In other measures, the president has donated 500000 medical masks to the hospitals, orphanages, and vulnerable groups. Construction of three quarantine modular complexes in Nur-Sultan, Shymkent, and Almaty has been funded with KZT 14.8 billion. The rental payments of state property have been waived off until 20 June 2020.
A bonus of 20 minimum salaries is given to workers in very high risk environment, 10 minimum salaries to workers in high risk environment, and 5 minimum salaries to workers in medium risk environment.
Additionally, one salary will be paid to doctors, police officers and other specialists who perform their duty in the fight against coronavirus – KZT8 bn.
Preferential loans: a total of KZT600 bn, for 1 year, at 8%. To support SMEs that suffered from coronavirus, the National Bank in cooperation with Agency for regulation and development of financial markets are initiating concessional lending to support SMEs’ working capital. Combined with “Economy of Common Goods” program, the support received by local entrepreneurs from the government will reach KZT1 tn.
Agricultural sector support: farmers will get access to loans with the total amount of KZT70 bn at 5% available through National Holding Kazagro and KZT100 bn at 6% through “Economy of Common Goods” program. In addition, farmers will be able to finance their operations through forward contracts (under its future harvest). Also, diesel and other fuel types will be subsidized for the next sowing season.
Oil refineries are exempt from excise tax on exported gasoline and diesel fuel until 31 Dec 2020.
SMEs are exempt from personal income tax and social payments (social tax and insurance) for 6 months (Apr-Sep.) Sectors include but not limited to tourism, transport, IT, consulting, private education, private healthcare and other affected sectors.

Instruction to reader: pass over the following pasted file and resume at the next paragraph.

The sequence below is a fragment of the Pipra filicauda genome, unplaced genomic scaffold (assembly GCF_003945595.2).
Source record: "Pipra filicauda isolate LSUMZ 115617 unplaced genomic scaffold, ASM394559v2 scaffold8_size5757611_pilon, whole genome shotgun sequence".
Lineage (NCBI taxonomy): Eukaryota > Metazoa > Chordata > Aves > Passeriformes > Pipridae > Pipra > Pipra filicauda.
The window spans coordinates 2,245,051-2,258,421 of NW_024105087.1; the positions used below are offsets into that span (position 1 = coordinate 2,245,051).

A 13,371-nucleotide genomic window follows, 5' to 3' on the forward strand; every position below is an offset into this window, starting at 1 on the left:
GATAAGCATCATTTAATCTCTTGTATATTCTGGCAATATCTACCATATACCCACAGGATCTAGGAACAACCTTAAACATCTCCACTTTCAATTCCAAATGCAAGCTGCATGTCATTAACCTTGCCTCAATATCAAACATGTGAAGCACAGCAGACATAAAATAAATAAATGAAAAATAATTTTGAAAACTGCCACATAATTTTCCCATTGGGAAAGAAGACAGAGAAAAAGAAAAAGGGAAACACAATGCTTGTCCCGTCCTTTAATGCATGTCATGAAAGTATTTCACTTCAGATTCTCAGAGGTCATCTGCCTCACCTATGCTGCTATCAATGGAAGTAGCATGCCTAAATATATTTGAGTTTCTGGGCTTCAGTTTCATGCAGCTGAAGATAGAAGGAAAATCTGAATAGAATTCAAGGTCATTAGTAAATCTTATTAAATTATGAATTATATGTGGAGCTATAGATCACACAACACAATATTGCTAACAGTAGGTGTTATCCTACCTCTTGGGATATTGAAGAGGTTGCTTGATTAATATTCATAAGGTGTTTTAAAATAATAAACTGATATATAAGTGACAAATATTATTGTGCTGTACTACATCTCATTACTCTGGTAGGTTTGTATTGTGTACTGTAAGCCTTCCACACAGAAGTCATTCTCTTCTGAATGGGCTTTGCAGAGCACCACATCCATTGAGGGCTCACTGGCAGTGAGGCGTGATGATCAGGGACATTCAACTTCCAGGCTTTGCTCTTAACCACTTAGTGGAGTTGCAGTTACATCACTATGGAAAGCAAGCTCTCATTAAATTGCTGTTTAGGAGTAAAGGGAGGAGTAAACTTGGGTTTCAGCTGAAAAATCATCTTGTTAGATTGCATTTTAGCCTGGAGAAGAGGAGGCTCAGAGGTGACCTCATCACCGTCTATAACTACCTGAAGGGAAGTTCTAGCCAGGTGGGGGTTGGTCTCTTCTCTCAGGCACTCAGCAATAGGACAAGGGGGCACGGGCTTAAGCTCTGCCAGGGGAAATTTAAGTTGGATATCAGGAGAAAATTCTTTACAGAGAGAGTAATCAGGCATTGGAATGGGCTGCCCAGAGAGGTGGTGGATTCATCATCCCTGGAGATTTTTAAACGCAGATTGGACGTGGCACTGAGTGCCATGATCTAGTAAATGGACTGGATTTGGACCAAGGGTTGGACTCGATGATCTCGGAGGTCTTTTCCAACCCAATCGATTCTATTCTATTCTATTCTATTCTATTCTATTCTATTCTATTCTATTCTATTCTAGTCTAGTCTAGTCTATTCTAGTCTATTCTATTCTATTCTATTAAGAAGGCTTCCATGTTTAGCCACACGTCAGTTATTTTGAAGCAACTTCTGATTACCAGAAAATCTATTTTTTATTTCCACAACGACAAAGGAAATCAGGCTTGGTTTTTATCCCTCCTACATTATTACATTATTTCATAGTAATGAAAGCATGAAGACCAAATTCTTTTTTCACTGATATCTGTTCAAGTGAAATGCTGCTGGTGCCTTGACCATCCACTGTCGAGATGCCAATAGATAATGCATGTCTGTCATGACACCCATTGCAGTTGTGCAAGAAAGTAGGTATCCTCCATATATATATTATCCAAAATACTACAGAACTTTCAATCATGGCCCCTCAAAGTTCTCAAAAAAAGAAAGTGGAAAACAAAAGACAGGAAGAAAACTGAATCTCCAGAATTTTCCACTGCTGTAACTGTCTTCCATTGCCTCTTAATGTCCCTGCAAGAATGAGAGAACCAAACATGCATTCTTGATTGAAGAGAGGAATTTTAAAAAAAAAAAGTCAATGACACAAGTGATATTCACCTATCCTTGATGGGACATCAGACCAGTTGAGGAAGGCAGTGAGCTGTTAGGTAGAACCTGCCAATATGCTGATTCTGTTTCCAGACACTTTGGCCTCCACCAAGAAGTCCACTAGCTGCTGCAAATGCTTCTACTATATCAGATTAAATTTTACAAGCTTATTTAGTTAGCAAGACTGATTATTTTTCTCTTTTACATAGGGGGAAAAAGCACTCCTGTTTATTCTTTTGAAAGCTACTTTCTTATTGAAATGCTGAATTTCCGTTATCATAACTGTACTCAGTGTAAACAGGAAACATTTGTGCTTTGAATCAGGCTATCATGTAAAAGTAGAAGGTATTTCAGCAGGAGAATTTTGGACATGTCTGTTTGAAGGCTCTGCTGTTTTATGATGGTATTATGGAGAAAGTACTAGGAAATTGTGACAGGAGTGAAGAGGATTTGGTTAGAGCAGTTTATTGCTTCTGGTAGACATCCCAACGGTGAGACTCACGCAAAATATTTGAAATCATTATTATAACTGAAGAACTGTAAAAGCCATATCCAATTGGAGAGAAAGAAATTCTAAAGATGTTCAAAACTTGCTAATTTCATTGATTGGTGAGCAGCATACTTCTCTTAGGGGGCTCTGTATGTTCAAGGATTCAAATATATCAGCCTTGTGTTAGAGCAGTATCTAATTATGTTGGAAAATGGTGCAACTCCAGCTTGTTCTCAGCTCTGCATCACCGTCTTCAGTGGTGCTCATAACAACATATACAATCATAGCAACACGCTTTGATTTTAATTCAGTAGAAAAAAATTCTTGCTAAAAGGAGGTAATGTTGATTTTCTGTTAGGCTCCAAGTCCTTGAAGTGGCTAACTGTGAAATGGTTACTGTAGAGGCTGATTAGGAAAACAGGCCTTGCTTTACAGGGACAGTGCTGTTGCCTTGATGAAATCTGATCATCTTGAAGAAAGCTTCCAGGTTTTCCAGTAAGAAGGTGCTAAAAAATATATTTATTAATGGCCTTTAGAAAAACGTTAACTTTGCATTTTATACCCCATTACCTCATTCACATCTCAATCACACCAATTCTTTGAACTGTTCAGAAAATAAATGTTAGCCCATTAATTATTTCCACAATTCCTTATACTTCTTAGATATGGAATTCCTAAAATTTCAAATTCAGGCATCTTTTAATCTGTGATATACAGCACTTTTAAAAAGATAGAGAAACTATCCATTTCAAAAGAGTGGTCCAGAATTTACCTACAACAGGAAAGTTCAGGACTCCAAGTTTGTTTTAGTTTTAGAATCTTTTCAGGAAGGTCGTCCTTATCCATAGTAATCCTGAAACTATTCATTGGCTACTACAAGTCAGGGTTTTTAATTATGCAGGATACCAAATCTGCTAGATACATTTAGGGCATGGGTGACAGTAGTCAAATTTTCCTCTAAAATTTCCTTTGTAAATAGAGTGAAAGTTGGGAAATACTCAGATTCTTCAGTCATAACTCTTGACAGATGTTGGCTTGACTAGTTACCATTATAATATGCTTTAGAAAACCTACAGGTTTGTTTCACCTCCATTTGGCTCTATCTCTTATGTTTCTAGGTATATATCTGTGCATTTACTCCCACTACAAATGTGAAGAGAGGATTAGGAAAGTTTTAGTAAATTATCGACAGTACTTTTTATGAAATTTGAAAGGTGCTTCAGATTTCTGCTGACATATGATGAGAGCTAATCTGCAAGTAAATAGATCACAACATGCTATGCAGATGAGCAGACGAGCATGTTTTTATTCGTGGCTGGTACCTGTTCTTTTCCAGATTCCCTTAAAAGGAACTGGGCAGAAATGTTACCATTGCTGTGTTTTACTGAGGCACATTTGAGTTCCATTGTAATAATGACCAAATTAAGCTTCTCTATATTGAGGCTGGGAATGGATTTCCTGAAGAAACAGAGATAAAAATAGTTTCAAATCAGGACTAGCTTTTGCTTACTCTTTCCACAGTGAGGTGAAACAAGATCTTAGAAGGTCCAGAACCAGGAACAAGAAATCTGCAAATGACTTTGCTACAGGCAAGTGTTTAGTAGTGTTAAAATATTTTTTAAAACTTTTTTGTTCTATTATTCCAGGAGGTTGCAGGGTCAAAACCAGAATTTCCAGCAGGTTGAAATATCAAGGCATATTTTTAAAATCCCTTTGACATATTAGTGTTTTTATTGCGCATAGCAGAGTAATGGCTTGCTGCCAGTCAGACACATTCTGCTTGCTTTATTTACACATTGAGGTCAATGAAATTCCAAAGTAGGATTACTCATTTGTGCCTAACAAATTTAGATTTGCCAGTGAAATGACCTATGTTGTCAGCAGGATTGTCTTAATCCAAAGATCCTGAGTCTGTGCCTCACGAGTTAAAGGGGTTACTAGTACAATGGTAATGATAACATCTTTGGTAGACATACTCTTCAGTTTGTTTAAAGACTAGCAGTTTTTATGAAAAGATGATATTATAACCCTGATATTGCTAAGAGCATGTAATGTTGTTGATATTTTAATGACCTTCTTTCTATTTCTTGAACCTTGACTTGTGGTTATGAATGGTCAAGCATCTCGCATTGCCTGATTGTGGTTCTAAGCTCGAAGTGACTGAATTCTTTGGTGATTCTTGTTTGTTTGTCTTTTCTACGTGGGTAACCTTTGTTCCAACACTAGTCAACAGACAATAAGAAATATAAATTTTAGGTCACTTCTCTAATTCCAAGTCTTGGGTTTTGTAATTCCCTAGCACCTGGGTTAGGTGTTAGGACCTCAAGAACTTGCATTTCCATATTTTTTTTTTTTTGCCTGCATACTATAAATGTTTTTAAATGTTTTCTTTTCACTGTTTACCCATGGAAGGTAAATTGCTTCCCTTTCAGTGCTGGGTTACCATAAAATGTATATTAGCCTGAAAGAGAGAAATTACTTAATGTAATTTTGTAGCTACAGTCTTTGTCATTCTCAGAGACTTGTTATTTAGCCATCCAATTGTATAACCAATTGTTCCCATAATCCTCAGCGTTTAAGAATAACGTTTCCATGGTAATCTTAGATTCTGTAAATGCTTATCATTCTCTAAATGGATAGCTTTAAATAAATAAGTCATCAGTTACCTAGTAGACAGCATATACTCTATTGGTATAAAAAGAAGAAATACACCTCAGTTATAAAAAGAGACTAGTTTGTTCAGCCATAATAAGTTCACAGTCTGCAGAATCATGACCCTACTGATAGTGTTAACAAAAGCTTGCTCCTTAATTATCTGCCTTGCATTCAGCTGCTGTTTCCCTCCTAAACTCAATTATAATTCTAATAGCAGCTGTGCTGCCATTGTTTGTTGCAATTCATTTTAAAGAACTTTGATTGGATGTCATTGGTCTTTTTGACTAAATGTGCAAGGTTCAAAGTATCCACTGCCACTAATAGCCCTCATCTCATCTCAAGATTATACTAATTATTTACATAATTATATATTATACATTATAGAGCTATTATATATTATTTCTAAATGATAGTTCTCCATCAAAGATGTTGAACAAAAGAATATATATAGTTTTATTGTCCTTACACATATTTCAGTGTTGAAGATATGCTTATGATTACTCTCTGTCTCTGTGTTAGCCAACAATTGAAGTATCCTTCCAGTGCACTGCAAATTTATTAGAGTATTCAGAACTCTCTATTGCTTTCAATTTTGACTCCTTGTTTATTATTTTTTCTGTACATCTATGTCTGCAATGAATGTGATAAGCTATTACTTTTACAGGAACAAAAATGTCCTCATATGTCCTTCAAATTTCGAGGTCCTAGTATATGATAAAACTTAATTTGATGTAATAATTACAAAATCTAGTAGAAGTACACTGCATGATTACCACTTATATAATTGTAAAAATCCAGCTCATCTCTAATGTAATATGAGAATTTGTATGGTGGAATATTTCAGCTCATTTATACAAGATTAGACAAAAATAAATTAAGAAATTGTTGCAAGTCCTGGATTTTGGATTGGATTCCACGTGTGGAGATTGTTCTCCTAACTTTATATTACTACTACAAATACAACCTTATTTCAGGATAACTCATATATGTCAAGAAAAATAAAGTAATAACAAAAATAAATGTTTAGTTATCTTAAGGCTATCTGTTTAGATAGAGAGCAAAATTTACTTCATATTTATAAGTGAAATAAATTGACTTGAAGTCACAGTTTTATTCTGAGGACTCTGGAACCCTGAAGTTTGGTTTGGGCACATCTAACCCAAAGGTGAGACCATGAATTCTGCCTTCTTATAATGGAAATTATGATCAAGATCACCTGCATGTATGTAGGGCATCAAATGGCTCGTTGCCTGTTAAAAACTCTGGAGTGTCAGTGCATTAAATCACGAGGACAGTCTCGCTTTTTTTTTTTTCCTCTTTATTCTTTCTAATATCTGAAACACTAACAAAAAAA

Monthly payments: during the state of emergency one minimum monthly wage (KZT42,500) is paid to citizens who had lost their income because of the state of emergency. Approx. 3 mln citizens could expect this compensation.
All pension and benefit payments will be raised by 10%. A total of KZT200 bn is expected to be spent on the initiative.
About 800000 citizens from vulnerable groups will be provided with food packages.
Reimbursement of utilities expenses for Apr and May in amount of KZT15,000 will be provided for some socially vulnerable groups of population.
Extension of uninsured citizens’ access to healthcare under obligatory social medical insurance system from 1 Apr to 1 Jul 2020 is granted.
KZT39.1 bn allocated to finance measures to prevent the Covid-19 spread and purchase vital food for population, including KZT23.5 bn – for ongoing anti-epidemiological measures.
Value-added tax was reduced from 12% to 8% for socially significant food products until 1 Oct 2020.
Kazakhstan Government and institution measures in response to COVID-19
KPMG, 11 May 2020
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Fitch Ratings has acknowledged that the Coronavirus will have limited impact on the GRE (Government Related Entity) Ratings of Kazakhstan.
“Fitch Ratings does not expect the coronavirus outbreak to have an immediate negative impact on Kazakh government-related entities (GREs), as the state has substantial capacity and retains sufficient incentives to provide extraordinary support to its GREs, if needed,” says their report issued on 15 April 2020.
It says, “All GREs rated by Fitch in Kazakhstan benefit from strong links to the Kazakhstan state, leading to a high likelihood of exceptional state support in the event of financial difficulties. The entities’ GRE scores are high enough to justify the application of a top-down rating approach towards their ratings. This is due to the state’s strong control over the entities and the negative sociopolitical and financial consequences of their potential default.”